Ten Ten Theatre is delighted to be working in partnership with the Catholic Association of Teachers, Schools and Colleges (CATSC) and the Catholic Independent Schools Conference (CISC) to produce a theatre-in-education resource and follow-up lesson plan which will help Catholic schools to articulate British Values and the Prevent agenda, rooted in Gospel values.
The project includes a visit from the Ten Ten Theatre team to perform the powerful play, “Civilised” and a follow-up lesson resource for PSHE or RE.
Due to the content and nature of the drama, this resource is aimed at Key Stage 4 and 5 although we can discuss working with younger years.
In partnership with:
“Civilised” is a powerful new play commissioned by CATSC and CISC and is produced by Ten Ten Theatre.
Set in a Catholic secondary school in the North of England, “Civilised” tells the story of how a Year 10 student, Tony, is drawn to extreme action following an altercation with another boy in his class, raising interfaith conflict. Into the mix, Tony is influenced by a volatile Sixth Form student, Gus, who has developed some far-right views and, on the other hand, the school’s Head Girl, Khalila, who is Muslim and has been a family-friend for many years. Vulnerable and conflicted, Tony must decide what kind of country he wants to live in by responding to a very personal dilemma.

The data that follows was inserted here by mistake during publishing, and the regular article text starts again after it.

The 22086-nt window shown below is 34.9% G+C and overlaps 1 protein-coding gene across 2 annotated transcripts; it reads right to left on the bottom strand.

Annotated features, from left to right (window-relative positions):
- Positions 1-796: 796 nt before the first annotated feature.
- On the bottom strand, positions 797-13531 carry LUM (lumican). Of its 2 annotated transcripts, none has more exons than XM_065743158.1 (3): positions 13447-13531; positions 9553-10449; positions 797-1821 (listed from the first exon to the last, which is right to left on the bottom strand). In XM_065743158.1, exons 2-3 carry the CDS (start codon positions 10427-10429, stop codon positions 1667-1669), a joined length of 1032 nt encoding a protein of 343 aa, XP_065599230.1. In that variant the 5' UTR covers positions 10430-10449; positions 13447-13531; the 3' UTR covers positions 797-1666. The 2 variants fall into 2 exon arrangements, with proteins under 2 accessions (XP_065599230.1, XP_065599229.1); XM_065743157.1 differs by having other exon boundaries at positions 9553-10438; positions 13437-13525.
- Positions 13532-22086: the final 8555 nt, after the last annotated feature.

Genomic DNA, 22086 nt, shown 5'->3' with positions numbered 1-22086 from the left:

Written by Paul Jones and directed by Martin O’Brien, “Civilised” is a powerful piece of theatre which will help students to engage with the issue of Britishness and radicalisation in a profound way.
The follow-up lesson: What kind of country do you want?
The RE / PSHE lesson resource takes the students on a journey through the issues raised in the play leading to a deeper understanding of how Gospel values can help form and shape our response to radicalisation.
Stage One: Gauge students’ understanding of extremism and dispel some myths about its origins and manifestations. A variety of examples are provided – from recent terrorist attacks in France, to the activities of the KKK in the 1920s; from the actions of animal rights extremists in England to the protests by members of Westboro Baptist Church in Kansas; from the killing of Lee Rigby to the words of Gus in the play.
Stage Two: Using three sources, including the words of Cardinal Vincent Nichols, students consider why young people such as Gus and Tony may be particularly vulnerable to being radicalised.
Stage Three: Students turn verses of Scripture into advice which could be offered to a young person in Tony’s shoes; advice which would equip him with the resilience, insight and wisdom to challenge Gus, remain rooted in ‘Gospel values’ and resist radicalisation himself.
By watching the play and working through the lesson resource, students will be able to:
- Identify and describe different forms of extremism, including Far-Right and Islamic extremism;
- Identify and describe different reasons why young people may be particularly vulnerable to radicalisation;
- Articulate how living out Gospel values can prevent radicalisation.
A team of three professional actors will perform the play and lead a short follow-up review of the themes of the play. The play can be performed up to three times in one day so we can work with multiple year groups during the visit.